Experimental Music Love

June 10, 2009

Future of the Left – Travels With Myself and Another

Filed under: Album Reviews — by Free Edinburgh Podcast @ 5:42 pm

Future of the Left – Travels With Myself and Another

The second album from the masters of punk with wit, hooks and rhythm is another stripped, simple, impassioned affair that clocks in at just over half an hour, keeping to a well-expressed point, with no chance for reflection along the way. God, more bands should be like this.

Travels With Myself and Another is an album that knows Newton. All notions of resistance and friction forgotten, as each joule of potential energy stored in Jack Egglestone, Andy Falkous and Kelson Mathias becomes so powerfully kinetic, with these three guys having the dynamism of Hoover Dam.

‘Arming Eritrea’ may bring to mind Biffy Clyro early on, but Future of the Left thankfully lack the pretention that mars the viscera of Kilmarnock’s most famous exports. And Falkous’ vocals could never be mistaken for anyone else, all enraptured in cynicism, pessimism and spite, yet so excited for it all. It’s as if Scrappy Doo smoked 40 a day, and was taught the ways of the world by Charles Manson rather than Scooby. Which I think is what we all wanted to happen really.

Few bands mix humour, anger and brilliant music so well, and all in 30 minutes. In a perfect world -the future for British music.

8.6/10

Release Date: 22 Jun

SINGLE REVIEW Gossip – Heavy Cross (Columbia Records)

Seemingly already destined to be remembered as that band who had that song that was on an advert for that show where everyone has that sort of fun you imagine everyone else at school was having when you were alone, in your room, obsessing over The Smiths and indulging in Wilde, Gossip return, now lacking a ‘the’ but retaining a temper that teases at action, passion and purpose. This is no ‘Standing in the Way of Control’ though, which, like the pizza guy calling round frontwoman Beth Ditto’s house, delivered on its tease with a satisfied customer.  ‘Heavy Cross’ never matches up, yet is far too similar to be taken as a risky breakaway.  It’s the same tempered ploy, but favours control over chaos.  Not one for the playlist of the cool kid’s parties. TM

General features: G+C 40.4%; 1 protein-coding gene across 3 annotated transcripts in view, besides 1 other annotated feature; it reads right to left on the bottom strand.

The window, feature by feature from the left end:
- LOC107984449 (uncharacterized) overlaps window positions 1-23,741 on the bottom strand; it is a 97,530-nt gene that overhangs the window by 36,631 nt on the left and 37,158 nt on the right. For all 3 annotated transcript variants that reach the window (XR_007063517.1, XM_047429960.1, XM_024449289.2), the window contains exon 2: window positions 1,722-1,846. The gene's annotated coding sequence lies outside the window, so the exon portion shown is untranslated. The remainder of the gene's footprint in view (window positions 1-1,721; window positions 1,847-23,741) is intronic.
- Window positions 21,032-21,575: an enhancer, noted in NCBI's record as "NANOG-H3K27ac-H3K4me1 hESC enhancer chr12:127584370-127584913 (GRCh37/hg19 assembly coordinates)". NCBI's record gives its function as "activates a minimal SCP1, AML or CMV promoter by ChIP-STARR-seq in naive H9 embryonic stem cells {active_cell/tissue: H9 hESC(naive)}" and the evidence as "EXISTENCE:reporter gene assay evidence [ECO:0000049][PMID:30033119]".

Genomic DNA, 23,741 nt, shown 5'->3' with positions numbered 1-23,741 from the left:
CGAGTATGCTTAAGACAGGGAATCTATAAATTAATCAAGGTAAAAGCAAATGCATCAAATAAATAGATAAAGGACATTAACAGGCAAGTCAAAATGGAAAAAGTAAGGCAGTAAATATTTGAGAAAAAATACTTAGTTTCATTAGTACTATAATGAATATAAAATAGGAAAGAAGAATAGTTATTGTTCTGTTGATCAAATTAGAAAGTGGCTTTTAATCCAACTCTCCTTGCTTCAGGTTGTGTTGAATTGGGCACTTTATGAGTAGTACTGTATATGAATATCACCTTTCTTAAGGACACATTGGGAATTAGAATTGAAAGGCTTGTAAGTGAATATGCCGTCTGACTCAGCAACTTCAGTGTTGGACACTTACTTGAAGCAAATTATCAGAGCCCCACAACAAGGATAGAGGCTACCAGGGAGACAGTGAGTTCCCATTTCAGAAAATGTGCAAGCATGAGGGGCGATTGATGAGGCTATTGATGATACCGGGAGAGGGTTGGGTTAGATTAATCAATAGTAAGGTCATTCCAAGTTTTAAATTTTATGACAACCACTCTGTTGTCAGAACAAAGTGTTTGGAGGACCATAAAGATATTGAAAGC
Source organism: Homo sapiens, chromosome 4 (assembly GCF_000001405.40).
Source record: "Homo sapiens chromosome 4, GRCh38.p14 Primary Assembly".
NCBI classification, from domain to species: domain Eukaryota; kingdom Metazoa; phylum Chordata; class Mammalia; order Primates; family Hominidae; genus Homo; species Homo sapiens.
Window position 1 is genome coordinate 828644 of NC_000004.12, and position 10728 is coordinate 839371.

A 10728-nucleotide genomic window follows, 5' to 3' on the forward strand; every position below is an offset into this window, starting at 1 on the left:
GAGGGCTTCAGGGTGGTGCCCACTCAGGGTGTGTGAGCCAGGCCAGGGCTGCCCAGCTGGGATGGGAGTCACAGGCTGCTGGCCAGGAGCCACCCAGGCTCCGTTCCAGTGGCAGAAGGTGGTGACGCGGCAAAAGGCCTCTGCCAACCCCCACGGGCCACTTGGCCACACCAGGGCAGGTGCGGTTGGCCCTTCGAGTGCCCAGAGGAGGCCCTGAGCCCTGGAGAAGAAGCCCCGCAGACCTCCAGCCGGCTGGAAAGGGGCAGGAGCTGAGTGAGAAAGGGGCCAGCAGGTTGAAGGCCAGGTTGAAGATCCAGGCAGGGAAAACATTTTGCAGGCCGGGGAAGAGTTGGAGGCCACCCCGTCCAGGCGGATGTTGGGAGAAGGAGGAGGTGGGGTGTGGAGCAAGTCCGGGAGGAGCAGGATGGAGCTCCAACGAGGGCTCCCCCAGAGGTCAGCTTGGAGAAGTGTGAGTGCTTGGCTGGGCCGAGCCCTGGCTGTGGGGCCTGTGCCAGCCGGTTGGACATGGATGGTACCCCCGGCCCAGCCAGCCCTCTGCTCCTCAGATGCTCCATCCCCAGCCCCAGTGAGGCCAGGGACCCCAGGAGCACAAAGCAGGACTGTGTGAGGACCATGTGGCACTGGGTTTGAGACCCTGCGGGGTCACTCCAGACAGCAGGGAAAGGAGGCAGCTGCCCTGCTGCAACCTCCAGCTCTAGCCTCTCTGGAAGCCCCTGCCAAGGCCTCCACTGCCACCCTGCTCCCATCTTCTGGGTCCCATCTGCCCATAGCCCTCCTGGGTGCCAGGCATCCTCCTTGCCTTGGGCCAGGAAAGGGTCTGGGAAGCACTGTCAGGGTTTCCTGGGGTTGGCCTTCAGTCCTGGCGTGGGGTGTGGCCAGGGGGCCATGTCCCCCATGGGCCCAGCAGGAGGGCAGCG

Release Date: 15 Jun

SINGLE REVIEW Gossip – Heavy Cross (Columbia Records)

Seemingly already destined to be remembered as that band who had that song that was on an advert for that show where everyone has that sort of fun you imagine everyone else at school was having when you were alone, in your room, obsessing over The Smiths and indulging in Wilde, Gossip return, now lacking a ‘the’ but retaining a temper that teases at action, passion and purpose. This is no ‘Standing in the Way of Control’ though, which, like the pizza guy calling round frontwoman Beth Ditto’s house, delivered on its tease with a satisfied customer. ‘Heavy Cross’ never matches up, yet is far too similar to be taken as a risky breakaway. It’s the same tempered ploy, but favours control over chaos. Not one for the playlist of the cool kid’s parties. TM

Release Date: 15 Jun

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